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I can issue this command:

ffmpeg -i input.mp3 -acodec alac -ab 128k -ar 48000 -ac 2 -y output.m4a 

to create a m4a file.

But when I issue this command

ffmpeg -i input.mp3 -acodec alac -ab 128k -ar 48000 -ac 2 -y output.aac

ffmpeg is throwing an error saying

Could not write header for output file #0 (incorrect codec parameters ?).

Also, the size of the m4a file is really almost 5.8 times larger than the original file, which is absolutely not what I wanted and why I wanted to convert to AAC.

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1 Answer 1

up vote 17 down vote accepted

How can I convert to AAC?

This is the most basic FFmpeg command to convert input to AAC audio using the highest quality AAC FFmpeg has. libfdk_aac is the Fraunhofer AAC encoder, and it is available when you compiled FFmpeg with support for it.

ffmpeg -i input.mp3 -c:a libfdk_aac output.m4a

To change the quality, you have two options:

  • For variable bitrate (VBR), use the -vbr option. For example, -vbr 4 is a good choice (roughly 128 kBit/s for stereo audio). Higher means better. Values range from 1 to 5.

    ffmpeg -i input.mp3 -c:a libfdk_aac -vbr 4 output.m4a
    
  • For fixed bitrate (CBR), use the -b:a option, for example -b:a 128k. 128 kBit/s should be good enough for most situations. You can often choose something lower as well.

    ffmpeg -i input.mp3 -c:a libfdk_aac -b:a 128k output.m4a
    

What if I don't have libfdk_aac?

Some versions of FFmpeg do not have libfdk_aac (for licensing reasons). The same goes for other AAC encoders such as libfaac. If that's the case, you have various options:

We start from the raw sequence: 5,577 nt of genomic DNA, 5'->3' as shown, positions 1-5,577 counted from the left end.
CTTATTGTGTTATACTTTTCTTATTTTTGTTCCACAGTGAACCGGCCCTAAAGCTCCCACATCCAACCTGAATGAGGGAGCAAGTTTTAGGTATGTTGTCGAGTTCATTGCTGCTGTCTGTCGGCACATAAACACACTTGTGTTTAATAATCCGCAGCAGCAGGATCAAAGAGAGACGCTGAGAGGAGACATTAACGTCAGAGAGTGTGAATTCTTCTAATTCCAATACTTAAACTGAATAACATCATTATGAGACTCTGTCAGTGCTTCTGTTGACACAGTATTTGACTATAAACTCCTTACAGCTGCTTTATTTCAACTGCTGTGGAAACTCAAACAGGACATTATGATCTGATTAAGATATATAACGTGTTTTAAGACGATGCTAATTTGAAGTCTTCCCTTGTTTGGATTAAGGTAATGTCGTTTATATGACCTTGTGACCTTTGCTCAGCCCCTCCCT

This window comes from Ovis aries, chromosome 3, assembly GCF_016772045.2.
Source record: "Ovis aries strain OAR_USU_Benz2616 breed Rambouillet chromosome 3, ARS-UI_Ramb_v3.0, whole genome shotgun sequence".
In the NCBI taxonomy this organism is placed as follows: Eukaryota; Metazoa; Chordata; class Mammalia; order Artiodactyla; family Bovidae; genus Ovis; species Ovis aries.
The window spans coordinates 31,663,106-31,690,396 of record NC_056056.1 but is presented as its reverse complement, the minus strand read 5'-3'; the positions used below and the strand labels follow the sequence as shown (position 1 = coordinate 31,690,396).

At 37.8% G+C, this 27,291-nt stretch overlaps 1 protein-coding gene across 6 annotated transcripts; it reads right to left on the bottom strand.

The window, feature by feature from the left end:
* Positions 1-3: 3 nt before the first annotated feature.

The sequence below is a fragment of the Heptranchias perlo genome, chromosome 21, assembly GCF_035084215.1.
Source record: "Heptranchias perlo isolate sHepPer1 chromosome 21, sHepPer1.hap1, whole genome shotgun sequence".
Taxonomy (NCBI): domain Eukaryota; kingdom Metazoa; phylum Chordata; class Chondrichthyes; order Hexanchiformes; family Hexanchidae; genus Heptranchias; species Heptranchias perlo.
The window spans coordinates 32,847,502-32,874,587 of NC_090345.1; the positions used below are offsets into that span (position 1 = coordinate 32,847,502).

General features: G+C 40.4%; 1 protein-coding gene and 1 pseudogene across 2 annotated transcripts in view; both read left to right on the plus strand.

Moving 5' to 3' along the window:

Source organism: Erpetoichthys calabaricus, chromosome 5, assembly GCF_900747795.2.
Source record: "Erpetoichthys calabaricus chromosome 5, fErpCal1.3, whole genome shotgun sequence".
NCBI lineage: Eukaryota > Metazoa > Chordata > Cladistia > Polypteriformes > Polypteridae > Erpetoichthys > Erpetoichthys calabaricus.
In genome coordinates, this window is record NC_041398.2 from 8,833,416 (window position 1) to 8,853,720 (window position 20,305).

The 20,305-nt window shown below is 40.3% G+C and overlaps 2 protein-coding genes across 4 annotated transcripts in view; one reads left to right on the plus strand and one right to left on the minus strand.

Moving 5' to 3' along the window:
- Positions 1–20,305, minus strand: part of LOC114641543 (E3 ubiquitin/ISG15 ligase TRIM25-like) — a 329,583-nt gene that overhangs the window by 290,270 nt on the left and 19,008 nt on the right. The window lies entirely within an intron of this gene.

Compile FFmpeg yourself.

There are guides on the FFmpeg Wiki. Compiling is easy on Linux, moderately easy on OS X, and rather hard on Windows. When you follow the compilation guides and install the appropriate libraries before, FFmpeg now gives you the following options for AAC:

Use another encoder.

FFmpeg typically has other AAC encoders, which you can use as a "fallback" if neither FAAC nor Fraunhofer AAC are available. Neither of these support VBR encoding, so you need to supply a constant bit rate with -b:a 192K, for example.

  • -c:a aac -strict experimental, is the "native" FFmpeg AAC encoder, but it is considered experimental (works fine though). Its quality is rather mediocre.
  • -c:a libvo_aacenc is shipped with most static builds of FFmpeg. It doesn't provide good quality though—even worse than the native AAC encoder—so you should avoid that if possible.

But honestly, if you care about quality, you should probably compile FFmpeg yourself.


There were some problems with your original approach:

  • alac is not AAC. ALAC is the Apple Lossless Audio Codec, whereas AAC is Advanced Audio Coding.

  • That's why your output is larger than the input, because in contrast to MP3, ALAC is still compressed, but it needs to be lossless – that's why it needs to store more data.

  • .aac is not an output container for ALAC audio. If you use AAC, that should work. I would use MP4 or M4A though.

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On Ubuntu 12.04 I was unable to use an option -c:a, does this have any synonym? I guess it might mean -acodec:a but in the end I just dropped it, and ffmpeg was able to deduce a codec based on the desired output file name. (Need -strict experimental though; and threw in -map_metadata 0:0 for good measure, to preserve ID3 tags.) –  tripleee Oct 3 '13 at 7:47
    
Also worth noting: I wanted M4B files (audiobooks), which ffmpeg does not appear to support, but converting into M4A and then just renaming seems to work. –  tripleee Oct 3 '13 at 7:53
    
@tripleee That means you're using an outdated program called ffmpeg, but it's really not from FFmpeg, but the Libav fork. Ubuntu unfortunately bundled it instead of the "real" ffmpeg. See: Who can tell me the difference and relation between ffmpeg, libav, and avconv –  slhck Oct 3 '13 at 7:57
    
@slhck: Thanks for the quick update and the link! –  tripleee Oct 3 '13 at 8:00

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